[A] [C]

COMM 3310-R01           TV COMEDY AND AMERICAN VALUES     Freeman, L        MR 11:30am-12:45pm
An examination of the major genres of American television comedy and their relationship to American culture, this course observes examples of the most successful television comedies in the light of traditional comic theory and practice and American social and cultural history. The influence of social, artistic and commercial factors on comic patterns and techniques are considered.
[A] [C]


COMM 3407-R01           THE SCIENCE FICTION GENRE                Strate, L            W 11:30am-2:00pm
Sociological, cultural, and psychoanalytic analysis and criticism of the science fiction genre in cinema, television, radio, print and other media. Lab fee.
[A] [C]

 COMM 3476-R01        ETHNICAL ISSUES IN MEDIA                    Capo, J                TF 11:30am-12:45pm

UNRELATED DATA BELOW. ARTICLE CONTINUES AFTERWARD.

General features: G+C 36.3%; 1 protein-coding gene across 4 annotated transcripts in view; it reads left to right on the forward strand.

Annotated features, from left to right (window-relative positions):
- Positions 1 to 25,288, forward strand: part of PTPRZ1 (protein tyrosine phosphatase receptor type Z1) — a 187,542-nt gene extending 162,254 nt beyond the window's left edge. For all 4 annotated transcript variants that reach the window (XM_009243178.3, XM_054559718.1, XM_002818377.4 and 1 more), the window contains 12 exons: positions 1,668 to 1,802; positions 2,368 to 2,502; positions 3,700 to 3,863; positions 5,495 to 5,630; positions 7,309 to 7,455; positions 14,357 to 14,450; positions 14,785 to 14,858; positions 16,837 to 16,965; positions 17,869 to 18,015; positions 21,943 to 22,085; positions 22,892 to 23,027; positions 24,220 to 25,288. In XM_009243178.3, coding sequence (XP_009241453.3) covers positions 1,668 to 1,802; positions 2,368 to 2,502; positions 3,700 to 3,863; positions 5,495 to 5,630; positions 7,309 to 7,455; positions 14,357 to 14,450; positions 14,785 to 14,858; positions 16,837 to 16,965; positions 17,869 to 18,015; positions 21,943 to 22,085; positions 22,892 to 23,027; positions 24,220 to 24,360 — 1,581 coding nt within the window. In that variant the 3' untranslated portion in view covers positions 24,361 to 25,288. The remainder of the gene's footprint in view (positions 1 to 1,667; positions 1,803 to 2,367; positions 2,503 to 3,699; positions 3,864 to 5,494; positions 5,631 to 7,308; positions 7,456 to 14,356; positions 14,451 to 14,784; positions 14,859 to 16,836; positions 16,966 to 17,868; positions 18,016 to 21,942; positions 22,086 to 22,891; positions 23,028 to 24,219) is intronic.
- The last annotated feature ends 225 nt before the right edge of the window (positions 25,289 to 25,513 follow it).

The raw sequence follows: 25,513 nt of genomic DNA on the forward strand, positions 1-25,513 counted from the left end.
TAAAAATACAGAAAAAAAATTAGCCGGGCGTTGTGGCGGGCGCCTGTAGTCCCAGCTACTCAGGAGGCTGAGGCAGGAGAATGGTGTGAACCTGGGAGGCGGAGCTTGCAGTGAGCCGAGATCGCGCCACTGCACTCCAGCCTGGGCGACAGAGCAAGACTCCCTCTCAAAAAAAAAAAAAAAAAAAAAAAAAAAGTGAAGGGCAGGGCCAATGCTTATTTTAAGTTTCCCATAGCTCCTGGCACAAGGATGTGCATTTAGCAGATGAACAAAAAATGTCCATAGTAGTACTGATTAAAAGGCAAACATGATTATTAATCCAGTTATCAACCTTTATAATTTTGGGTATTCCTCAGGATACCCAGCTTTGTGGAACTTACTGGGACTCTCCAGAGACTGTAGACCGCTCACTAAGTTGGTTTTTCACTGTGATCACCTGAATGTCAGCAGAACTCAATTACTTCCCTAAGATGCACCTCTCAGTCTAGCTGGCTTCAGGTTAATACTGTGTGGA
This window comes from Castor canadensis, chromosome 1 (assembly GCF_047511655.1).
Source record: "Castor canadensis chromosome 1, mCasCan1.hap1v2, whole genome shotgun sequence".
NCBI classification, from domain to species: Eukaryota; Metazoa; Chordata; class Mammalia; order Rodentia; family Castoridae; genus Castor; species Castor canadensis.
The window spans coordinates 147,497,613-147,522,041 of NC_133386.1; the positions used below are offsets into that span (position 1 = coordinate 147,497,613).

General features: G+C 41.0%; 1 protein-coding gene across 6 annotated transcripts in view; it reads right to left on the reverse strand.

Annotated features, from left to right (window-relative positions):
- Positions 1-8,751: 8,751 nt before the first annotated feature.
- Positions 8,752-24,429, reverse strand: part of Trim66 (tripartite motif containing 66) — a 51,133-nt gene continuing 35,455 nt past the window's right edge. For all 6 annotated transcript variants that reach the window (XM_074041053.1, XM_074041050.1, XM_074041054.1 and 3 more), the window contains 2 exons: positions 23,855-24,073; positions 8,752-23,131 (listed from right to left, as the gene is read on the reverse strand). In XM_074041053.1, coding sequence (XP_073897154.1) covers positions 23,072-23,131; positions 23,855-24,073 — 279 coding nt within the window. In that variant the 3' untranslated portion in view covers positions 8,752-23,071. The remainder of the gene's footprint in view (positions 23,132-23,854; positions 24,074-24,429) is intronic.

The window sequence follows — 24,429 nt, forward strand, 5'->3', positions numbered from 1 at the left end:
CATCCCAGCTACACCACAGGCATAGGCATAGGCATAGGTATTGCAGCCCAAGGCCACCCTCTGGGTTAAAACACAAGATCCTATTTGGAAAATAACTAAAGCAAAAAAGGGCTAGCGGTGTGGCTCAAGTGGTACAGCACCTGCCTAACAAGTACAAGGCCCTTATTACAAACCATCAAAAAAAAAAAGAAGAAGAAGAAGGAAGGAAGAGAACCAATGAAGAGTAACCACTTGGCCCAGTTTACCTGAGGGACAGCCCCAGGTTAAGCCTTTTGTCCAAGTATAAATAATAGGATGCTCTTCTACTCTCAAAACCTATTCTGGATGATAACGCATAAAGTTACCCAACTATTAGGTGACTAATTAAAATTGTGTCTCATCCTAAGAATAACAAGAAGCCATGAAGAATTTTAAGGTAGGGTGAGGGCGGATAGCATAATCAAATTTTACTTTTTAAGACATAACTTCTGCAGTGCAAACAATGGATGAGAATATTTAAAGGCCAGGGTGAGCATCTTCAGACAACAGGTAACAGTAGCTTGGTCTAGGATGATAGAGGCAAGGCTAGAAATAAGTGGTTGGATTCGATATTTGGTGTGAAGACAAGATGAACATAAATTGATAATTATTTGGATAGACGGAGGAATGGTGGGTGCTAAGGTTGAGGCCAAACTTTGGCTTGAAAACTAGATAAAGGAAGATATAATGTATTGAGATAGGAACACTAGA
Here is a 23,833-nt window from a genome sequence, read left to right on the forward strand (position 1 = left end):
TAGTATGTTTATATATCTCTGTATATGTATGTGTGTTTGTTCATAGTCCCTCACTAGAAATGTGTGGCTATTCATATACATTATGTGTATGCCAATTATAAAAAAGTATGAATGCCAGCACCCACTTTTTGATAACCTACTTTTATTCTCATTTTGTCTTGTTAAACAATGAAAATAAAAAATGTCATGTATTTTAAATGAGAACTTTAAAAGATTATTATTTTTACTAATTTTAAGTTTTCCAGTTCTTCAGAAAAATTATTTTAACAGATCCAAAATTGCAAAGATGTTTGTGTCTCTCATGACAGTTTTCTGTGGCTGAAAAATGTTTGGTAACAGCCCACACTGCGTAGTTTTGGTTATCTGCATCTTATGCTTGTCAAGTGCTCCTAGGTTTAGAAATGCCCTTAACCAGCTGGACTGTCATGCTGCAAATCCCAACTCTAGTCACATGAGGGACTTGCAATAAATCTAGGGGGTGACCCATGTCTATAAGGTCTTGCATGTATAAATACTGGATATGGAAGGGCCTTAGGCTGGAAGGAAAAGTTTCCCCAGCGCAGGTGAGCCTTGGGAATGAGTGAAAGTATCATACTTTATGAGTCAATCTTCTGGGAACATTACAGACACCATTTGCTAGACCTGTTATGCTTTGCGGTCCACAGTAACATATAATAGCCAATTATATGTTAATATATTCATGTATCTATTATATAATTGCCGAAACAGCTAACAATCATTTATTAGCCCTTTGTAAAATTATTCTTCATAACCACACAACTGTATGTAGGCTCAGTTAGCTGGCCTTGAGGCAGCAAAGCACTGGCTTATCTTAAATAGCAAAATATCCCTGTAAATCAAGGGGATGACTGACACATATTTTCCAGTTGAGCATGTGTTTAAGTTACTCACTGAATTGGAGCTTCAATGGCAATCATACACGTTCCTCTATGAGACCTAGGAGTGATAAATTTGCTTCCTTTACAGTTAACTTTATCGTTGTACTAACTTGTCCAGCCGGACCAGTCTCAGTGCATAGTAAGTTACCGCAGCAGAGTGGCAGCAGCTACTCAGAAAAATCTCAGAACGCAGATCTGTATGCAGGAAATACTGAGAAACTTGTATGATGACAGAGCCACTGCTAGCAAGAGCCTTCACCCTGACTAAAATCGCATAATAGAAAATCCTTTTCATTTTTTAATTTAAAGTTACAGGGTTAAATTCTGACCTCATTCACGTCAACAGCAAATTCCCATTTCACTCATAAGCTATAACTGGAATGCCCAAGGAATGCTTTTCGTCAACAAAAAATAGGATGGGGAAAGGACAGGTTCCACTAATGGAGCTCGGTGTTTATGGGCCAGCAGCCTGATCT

Review of ethical principles and examination of media-related issues such as freedom of expression, the right to privacy and the public's right to know.
[A] [P]


COMM 4001-R01              FILMS OF MORAL STRUGGLE                   TBA                     MR 4:00-5:15pm

This course studies the portrayal of human values and moral choices both in the narrative content and the cinematic technique of outstanding films. Class discussion tends to explore the ethical aspects of each film's issues,while numerous critical analyses of the films are offered to develop the students' appreciation of the films' artistic achievements.
[A,R] [C]

COMM 4002-R01       VALUES IN THE NEWS                                  Capo, J                     TF 1:00-2:15pm
An examinationof how news constructs and mediates personal and socialvalues. This course considers how news frames discourse aboutreality, and then analyzes the framing of specific values, ethical issues and moral behaviors.